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RESEARCH PAPERS

Solar Power Output Correlation With Utility Demand in Southern Nevada

[+] Author and Article Information
J. A. Frei, Y.-T. Chen, R. F. Boehm

Department of Mechanical Engineering and Center for Energy Research, University of Nevada, Las Vegas, Las Vegas, NV 89154-4027

J. Sol. Energy Eng 119(2), 141-146 (May 01, 1997) (6 pages) doi:10.1115/1.2887893 History: Received December 01, 1995; Revised August 01, 1996; Online February 14, 2008

Abstract

Various solar electric system performance codes are used to predict the power generated by different solar power systems in the Southern Nevada area during 1990 by using the National Solar Radiation Data Base (NSRDB) for Las Vegas. The system types evaluated along with the prediction codes (shown in parenthesis) are as follows: a central receiver or a power tower system with various amounts of storage (SOLERGY), a Luz-type SEGS parabolic trough system without fossil fuel backup or storage (LUZERGY), a dish-Stirling system (DISH2, a conversion of direct beam radiation with constant collector/engine efficiency was used for this), and various arrangements of nonconcentrating photovoltaic devices (PVFORM). Comparisons of these results are made with the daily variations of load requirements of an electrical utility operating in the same geographical area. These comparisons are made for summer and winter periods. It is shown that several of the power generation schemes have summer peak outputs that occur at times very near to, but not coincident with, the peak utility load requirements. The power tower with a relatively small amount of thermal storage was the only scheme able to provide full power output at the times of summer peak demands. Winter peaks in this region occur during the night. Two comparisons are made that illuminate the summer load serving capability of solar generation in addition to simply showing time-variations of outputs. Included in these comparisons are the determination of the difference in time between the peak power output and the peak demand, as well as the normalized fraction of the peak power generated at the peak demand times.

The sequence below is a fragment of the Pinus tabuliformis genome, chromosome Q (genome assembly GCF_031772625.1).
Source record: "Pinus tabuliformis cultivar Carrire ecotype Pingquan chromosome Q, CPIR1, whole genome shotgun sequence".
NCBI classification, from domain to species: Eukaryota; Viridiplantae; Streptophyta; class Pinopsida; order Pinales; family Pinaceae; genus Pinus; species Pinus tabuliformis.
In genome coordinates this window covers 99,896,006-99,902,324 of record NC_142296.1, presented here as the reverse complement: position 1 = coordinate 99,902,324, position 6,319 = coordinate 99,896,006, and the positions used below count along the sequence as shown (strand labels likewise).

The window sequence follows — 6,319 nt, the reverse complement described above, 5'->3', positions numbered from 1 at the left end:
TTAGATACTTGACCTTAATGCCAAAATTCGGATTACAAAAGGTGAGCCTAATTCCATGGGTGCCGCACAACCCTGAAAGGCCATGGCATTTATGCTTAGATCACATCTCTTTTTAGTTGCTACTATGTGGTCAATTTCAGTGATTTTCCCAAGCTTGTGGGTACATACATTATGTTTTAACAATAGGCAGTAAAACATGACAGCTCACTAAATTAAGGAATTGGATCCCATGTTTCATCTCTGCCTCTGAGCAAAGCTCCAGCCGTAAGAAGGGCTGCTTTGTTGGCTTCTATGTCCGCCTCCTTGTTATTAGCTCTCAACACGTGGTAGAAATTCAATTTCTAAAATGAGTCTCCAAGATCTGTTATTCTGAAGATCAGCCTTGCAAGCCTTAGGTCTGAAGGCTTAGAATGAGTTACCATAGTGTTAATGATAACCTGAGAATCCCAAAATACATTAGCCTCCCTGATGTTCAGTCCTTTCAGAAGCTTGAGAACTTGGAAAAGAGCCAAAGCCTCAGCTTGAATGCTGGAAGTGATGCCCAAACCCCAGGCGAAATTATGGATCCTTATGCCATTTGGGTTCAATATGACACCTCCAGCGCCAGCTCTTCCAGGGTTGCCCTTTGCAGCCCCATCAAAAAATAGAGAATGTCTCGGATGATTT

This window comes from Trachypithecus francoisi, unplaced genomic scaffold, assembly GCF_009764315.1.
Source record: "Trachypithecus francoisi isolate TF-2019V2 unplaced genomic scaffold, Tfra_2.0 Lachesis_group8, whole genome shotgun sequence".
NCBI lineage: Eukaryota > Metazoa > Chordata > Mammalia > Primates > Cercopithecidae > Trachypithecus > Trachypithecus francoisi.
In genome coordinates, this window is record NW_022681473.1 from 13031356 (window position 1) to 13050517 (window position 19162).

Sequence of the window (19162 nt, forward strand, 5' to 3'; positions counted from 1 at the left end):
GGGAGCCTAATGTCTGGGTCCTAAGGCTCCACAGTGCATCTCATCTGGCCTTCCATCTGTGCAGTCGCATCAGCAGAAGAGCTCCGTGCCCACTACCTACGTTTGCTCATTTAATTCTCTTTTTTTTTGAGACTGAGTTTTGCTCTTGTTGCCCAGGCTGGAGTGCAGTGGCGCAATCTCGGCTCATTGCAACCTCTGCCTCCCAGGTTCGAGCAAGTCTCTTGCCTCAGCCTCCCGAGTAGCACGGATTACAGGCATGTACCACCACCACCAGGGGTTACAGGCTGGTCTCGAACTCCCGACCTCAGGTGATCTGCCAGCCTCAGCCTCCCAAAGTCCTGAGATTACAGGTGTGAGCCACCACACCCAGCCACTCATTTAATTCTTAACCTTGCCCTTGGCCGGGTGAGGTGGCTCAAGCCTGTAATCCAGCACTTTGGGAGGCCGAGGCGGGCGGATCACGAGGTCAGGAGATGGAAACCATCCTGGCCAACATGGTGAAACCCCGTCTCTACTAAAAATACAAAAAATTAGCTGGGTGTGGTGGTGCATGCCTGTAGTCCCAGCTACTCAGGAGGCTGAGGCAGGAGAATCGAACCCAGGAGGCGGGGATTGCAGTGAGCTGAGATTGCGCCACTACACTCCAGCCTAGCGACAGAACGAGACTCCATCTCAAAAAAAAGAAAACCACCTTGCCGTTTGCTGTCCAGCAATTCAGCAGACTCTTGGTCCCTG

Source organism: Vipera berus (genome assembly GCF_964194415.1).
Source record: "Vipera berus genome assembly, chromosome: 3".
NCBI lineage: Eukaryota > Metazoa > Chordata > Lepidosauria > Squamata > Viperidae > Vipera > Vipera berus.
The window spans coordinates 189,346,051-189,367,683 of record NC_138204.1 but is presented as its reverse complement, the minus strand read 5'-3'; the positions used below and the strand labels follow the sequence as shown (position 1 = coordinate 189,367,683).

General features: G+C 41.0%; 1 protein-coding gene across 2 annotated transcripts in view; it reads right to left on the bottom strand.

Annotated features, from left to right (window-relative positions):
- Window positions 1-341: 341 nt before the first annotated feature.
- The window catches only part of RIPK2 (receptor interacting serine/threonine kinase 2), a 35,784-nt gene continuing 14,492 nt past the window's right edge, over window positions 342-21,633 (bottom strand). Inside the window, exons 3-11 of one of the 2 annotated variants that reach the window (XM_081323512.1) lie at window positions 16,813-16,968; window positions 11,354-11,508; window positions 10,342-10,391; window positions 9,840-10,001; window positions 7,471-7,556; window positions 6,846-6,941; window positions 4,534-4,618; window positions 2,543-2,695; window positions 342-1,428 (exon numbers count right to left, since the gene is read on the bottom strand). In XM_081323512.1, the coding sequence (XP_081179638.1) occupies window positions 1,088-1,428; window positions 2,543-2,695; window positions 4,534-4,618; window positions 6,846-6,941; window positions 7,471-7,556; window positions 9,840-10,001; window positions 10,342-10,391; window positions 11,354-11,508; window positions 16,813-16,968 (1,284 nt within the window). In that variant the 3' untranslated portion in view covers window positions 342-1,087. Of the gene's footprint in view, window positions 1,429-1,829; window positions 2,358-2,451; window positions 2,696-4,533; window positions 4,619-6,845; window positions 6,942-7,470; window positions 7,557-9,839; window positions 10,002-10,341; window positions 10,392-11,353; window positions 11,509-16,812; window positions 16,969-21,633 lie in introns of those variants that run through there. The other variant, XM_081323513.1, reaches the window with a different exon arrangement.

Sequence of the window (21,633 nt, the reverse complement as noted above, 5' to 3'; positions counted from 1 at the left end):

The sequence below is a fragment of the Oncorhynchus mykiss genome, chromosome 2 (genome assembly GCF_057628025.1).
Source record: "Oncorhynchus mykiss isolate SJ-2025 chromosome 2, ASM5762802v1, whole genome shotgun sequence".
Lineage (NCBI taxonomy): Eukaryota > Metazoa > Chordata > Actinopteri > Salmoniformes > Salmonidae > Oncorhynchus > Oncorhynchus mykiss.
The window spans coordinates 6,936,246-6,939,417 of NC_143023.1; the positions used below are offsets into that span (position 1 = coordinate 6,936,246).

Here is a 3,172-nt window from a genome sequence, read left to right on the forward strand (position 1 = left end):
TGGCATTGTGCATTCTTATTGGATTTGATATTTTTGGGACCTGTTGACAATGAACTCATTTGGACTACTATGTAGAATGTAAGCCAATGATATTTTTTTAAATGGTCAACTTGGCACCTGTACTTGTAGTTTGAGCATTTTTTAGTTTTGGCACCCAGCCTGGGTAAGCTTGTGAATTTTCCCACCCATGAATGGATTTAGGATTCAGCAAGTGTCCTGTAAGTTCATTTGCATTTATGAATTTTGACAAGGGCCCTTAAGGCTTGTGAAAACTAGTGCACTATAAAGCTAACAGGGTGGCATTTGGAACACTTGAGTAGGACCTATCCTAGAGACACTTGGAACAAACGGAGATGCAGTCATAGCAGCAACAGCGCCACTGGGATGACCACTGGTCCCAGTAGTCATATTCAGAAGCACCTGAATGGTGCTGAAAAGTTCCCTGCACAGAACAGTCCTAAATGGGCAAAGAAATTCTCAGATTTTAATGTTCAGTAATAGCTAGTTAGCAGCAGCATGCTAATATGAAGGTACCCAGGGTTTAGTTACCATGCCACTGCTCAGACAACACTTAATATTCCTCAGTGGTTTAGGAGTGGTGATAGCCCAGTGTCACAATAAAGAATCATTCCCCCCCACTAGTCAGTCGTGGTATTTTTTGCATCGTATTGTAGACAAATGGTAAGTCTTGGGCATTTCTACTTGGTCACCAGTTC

Copyright © 1997 by The American Society of Mechanical Engineers
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